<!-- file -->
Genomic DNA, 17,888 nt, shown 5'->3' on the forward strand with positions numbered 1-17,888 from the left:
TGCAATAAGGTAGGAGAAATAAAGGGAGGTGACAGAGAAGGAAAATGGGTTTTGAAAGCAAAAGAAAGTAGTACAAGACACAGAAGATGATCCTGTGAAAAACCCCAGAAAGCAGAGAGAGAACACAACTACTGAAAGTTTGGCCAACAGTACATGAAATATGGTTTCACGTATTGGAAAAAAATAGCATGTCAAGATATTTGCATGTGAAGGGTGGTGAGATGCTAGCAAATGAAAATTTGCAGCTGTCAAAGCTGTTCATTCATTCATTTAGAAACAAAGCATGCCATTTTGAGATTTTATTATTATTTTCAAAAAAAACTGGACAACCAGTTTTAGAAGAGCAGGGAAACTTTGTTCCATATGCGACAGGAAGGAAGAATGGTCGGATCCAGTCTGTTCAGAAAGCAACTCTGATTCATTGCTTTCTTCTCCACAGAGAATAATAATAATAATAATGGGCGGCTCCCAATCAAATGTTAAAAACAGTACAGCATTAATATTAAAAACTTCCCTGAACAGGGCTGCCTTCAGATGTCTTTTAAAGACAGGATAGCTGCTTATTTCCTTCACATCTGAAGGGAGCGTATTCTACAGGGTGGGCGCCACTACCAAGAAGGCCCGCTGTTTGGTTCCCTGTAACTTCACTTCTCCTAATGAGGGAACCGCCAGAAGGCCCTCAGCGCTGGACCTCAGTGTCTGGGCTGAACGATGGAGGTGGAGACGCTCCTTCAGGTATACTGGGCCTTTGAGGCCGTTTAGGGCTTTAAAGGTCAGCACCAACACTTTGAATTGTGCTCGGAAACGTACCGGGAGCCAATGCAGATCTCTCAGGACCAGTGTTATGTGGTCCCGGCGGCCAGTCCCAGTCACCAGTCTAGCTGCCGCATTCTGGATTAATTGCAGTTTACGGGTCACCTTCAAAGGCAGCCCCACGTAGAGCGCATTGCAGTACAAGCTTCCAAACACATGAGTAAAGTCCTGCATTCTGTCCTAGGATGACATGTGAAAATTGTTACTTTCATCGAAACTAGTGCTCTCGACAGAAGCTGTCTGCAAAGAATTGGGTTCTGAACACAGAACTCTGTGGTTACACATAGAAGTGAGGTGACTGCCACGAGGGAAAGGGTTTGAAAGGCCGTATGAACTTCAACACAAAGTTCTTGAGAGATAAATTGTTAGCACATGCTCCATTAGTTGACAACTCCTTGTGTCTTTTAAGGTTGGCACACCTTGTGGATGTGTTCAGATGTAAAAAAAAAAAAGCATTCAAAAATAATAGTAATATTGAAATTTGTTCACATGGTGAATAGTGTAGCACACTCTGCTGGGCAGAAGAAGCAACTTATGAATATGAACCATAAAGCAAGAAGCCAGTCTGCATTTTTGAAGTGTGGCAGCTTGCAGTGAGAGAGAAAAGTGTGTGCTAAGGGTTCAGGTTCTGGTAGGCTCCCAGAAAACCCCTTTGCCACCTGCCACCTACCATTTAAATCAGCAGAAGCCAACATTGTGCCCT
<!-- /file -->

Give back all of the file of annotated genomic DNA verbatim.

Genomic DNA, 17,888 nt, shown 5'->3' on the forward strand with positions numbered 1-17,888 from the left:
TGCAATAAGGTAGGAGAAATAAAGGGAGGTGACAGAGAAGGAAAATGGGTTTTGAAAGCAAAAGAAAGTAGTACAAGACACAGAAGATGATCCTGTGAAAAACCCCAGAAAGCAGAGAGAGAACACAACTACTGAAAGTTTGGCCAACAGTACATGAAATATGGTTTCACGTATTGGAAAAAAATAGCATGTCAAGATATTTGCATGTGAAGGGTGGTGAGATGCTAGCAAATGAAAATTTGCAGCTGTCAAAGCTGTTCATTCATTCATTTAGAAACAAAGCATGCCATTTTGAGATTTTATTATTATTTTCAAAAAAAACTGGACAACCAGTTTTAGAAGAGCAGGGAAACTTTGTTCCATATGCGACAGGAAGGAAGAATGGTCGGATCCAGTCTGTTCAGAAAGCAACTCTGATTCATTGCTTTCTTCTCCACAGAGAATAATAATAATAATAATGGGCGGCTCCCAATCAAATGTTAAAAACAGTACAGCATTAATATTAAAAACTTCCCTGAACAGGGCTGCCTTCAGATGTCTTTTAAAGACAGGATAGCTGCTTATTTCCTTCACATCTGAAGGGAGCGTATTCTACAGGGTGGGCGCCACTACCAAGAAGGCCCGCTGTTTGGTTCCCTGTAACTTCACTTCTCCTAATGAGGGAACCGCCAGAAGGCCCTCAGCGCTGGACCTCAGTGTCTGGGCTGAACGATGGAGGTGGAGACGCTCCTTCAGGTATACTGGGCCTTTGAGGCCGTTTAGGGCTTTAAAGGTCAGCACCAACACTTTGAATTGTGCTCGGAAACGTACCGGGAGCCAATGCAGATCTCTCAGGACCAGTGTTATGTGGTCCCGGCGGCCAGTCCCAGTCACCAGTCTAGCTGCCGCATTCTGGATTAATTGCAGTTTACGGGTCACCTTCAAAGGCAGCCCCACGTAGAGCGCATTGCAGTACAAGCTTCCAAACACATGAGTAAAGTCCTGCATTCTGTCCTAGGATGACATGTGAAAATTGTTACTTTCATCGAAACTAGTGCTCTCGACAGAAGCTGTCTGCAAAGAATTGGGTTCTGAACACAGAACTCTGTGGTTACACATAGAAGTGAGGTGACTGCCACGAGGGAAAGGGTTTGAAAGGCCGTATGAACTTCAACACAAAGTTCTTGAGAGATAAATTGTTAGCACATGCTCCATTAGTTGACAACTCCTTGTGTCTTTTAAGGTTGGCACACCTTGTGGATGTGTTCAGATGTAAAAAAAAAAAAGCATTCAAAAATAATAGTAATATTGAAATTTGTTCACATGGTGAATAGTGTAGCACACTCTGCTGGGCAGAAGAAGCAACTTATGAATATGAACCATAAAGCAAGAAGCCAGTCTGCATTTTTGAAGTGTGGCAGCTTGCAGTGAGAGAGAAAAGTGTGTGCTAAGGGTTCAGGTTCTGGTAGGCTCCCAGAAAACCCCTTTGCCACCTGCCACCTACCATTTAAATCAGCAGAAGCCAACATTGTGCCCT